Sharon Traweek

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Sharon Traweek
Sharon Jean Traweek
Academic background
Alma materUniversity of California at Santa Cruz
ThesisUptime, downtime, spacetime, and power: an ethnography of the particle physics community in Japan and the United States (1982)
InfluencesRobert O. Paxton, Vartan Gregorian, Hayden White and Gregory Bateson
Academic work
InstitutionsUniversity of California, Los Angeles
Main interestsGender studies and history
Notable worksBeamtimes and lifetimes: the world of high energy physicists

Sharon Jean Traweek[1] is associate professor in the Department of Gender Studies and History at University of California, Los Angeles.


Her book Beamtimes and Lifetimes: The World of High Energy Physicists, which explores the social structures of particle physicists, has been cited in a number of books relating to the sociology of science.[2][3] In it she is critical of how much time is spent by male physicists talking about the particle detector's which they had to build rather than focusing on the results that the detectors produced.

When experimentalists present papers at seminars and conferences, they always begin with a detailed description of their detector and devote at least a third of their talks to these machines before introducing the data generated in their experiments and reporting how those data were analyzed in order to produce "curves" (interpretations which have an acceptable degree of "fit" with the data). [...] It is the theorist who is more likely to see detectors as scientific instruments which simply record nature, as transcription devices which themselves leave no trace.

— Sharon Traweek, Beamtimes and Lifetimes: The World of High Energy Physicists[4]

Daphne Patai and Noretta Koertge criticized her comments as being illustrative of the anti-scientific biases in feminism, e.g. Traweek's genital metaphorizing of scientific instruments at SLAC.[5]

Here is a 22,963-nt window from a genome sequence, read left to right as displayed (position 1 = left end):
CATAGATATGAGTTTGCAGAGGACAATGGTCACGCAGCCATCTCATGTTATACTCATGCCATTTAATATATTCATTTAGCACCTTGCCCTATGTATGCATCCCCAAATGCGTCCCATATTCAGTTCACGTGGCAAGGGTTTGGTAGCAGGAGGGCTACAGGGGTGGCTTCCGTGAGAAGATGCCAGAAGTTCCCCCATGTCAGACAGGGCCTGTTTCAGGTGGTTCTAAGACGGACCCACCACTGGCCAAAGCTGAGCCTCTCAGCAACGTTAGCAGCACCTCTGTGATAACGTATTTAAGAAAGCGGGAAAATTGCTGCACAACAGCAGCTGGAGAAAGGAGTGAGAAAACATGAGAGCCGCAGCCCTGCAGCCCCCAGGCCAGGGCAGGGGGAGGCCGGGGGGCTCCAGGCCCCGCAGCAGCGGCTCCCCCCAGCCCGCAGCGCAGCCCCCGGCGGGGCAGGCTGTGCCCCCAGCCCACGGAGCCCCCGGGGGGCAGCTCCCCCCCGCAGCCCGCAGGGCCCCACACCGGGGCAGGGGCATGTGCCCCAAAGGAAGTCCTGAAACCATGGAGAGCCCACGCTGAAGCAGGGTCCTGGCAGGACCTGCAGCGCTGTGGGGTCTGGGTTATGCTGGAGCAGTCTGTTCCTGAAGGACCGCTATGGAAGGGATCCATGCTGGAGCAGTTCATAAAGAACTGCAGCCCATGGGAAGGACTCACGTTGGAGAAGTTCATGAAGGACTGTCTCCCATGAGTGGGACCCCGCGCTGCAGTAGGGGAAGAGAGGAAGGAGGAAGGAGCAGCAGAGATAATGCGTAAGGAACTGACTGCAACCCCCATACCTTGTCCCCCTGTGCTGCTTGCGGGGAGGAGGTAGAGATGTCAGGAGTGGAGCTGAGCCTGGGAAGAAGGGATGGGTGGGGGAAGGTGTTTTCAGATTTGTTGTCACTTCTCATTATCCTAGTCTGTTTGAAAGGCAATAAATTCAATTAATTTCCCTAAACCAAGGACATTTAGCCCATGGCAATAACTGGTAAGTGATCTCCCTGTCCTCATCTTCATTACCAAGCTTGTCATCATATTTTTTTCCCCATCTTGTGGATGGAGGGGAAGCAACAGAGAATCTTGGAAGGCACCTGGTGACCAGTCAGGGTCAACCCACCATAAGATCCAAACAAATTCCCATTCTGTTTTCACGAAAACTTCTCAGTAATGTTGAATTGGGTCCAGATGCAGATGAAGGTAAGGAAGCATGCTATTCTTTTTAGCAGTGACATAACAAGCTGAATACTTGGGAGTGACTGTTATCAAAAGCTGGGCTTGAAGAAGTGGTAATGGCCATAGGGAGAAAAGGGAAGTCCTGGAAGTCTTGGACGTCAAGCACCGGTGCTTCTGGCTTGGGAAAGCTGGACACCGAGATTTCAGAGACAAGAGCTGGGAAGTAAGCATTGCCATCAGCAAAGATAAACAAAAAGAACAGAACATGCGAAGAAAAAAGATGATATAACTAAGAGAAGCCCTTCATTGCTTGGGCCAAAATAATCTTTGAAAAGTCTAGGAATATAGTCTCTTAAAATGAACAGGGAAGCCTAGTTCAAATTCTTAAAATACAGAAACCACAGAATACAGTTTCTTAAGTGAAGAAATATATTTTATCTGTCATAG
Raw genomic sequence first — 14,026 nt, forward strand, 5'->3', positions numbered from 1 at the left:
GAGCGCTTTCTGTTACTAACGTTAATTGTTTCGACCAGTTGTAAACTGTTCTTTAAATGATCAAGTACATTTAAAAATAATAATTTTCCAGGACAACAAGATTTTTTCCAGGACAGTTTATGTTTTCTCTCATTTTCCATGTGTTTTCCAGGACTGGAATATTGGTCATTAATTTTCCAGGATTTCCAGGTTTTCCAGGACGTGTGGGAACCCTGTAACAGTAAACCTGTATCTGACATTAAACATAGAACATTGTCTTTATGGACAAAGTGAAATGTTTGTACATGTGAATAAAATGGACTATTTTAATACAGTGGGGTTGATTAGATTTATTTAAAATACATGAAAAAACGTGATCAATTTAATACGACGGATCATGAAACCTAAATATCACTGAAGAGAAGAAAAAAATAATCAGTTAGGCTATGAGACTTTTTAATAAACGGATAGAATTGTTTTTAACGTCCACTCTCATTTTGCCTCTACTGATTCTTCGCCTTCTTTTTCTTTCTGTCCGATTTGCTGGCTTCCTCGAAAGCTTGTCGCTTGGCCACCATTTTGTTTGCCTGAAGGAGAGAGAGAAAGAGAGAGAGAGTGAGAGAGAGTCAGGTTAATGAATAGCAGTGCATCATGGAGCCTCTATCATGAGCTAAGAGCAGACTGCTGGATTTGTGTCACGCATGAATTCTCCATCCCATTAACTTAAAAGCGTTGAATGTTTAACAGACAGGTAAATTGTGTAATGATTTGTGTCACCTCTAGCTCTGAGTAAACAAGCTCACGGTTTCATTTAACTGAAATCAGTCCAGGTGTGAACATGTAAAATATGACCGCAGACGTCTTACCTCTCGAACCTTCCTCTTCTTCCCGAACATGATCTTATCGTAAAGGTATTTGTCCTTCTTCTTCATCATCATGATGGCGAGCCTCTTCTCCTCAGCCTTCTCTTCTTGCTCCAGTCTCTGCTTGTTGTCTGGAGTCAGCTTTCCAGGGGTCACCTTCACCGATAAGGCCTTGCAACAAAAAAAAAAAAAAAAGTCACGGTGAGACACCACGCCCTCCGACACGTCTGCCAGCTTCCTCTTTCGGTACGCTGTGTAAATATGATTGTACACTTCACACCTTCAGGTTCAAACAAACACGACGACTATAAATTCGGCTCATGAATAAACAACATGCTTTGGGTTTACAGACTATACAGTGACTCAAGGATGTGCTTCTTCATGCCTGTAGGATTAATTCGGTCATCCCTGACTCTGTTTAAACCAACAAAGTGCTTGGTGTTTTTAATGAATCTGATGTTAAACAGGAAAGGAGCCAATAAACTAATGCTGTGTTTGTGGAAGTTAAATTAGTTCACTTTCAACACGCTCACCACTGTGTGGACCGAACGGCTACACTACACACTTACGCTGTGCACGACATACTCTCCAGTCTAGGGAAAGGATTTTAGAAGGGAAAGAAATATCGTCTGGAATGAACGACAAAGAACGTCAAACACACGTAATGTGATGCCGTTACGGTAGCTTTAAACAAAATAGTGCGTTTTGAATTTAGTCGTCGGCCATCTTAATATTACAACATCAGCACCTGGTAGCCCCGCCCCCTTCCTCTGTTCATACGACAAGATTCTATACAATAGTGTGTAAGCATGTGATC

• Amara, Roy; Lipinski, Hubert; Spangler, Kathleen; Sharon Traweek (1978). Communication needs in computer modeling (Report). Menlo Park, California: Institute for the Future. Research Conducted for the Division of Mathematical and Computer Sciences, National Science Foundation. Published in Conference proceedings 1978 Winter Simulation Conference (WSC 1978). Pdf.
  • Beamtimes and Lifetimes
  • Traweek, Sharon; Reid, Roddey (2000). Doing science + culture. New York: Routledge. ISBN 9780415921121.


  1. ^ Traweek, Sharon (1982). Uptime, downtime, spacetime, and power: an ethnography of the particle physics community in Japan and the United States (Ph.D thesis). OCLC 680612278.
  2. ^ Latour, Bruno; Woolgar, Steve (1986) [1979], "Postscript to second edition (1986)", in Latour, Bruno; Woolgar, Steve (eds.), Laboratory life: the construction of scientific facts, Princeton, New Jersey: Princeton University Press, pp. 273–286, ISBN 9780691094182. Originally published 1979 in Los Angeles, by Sage Publications
  3. ^ Rosser, Sue V. (2004), "Life in the lab", in Rosser, Sue V. (ed.), The science glass ceiling: academic women scientists and the struggle to succeed, New York, New York: Routledge, pp. 45–46, ISBN 9780415945134.
  4. ^ Traweek, Sharon (1992), "Epilogue: Knowledge and passion", in Traweek, Sharon (ed.). Beamtimes and lifetimes: the world of high energy physicists. Cambridge, Massachusetts: Harvard University Press. p. 160. ISBN 9780674044449.
  5. ^ Quote: "The language used by physicists about and around detectors is genita: the imagery of the names SPEAR, SLAC, and PEP is clear as is the reference to the "beam" as "up" or "down." [...] One must see the magnets at LASS to appreciate the labial associations in the detector's name, Large Aperture Solenoid Spectrometer [...] Ironically, the denial of human agency in the construction of science coexists with the imaging of scientists as male and nature as female [...] Detectors are the site of their coupling: standing on the massive, throbbing body of the eighty-two-inch bubble chamber at SLAC while watching the accelerated particles from the beam collide twice a second with the superheated hydrogen molecules made this quite clear." – Traweek p. 158 (1992)

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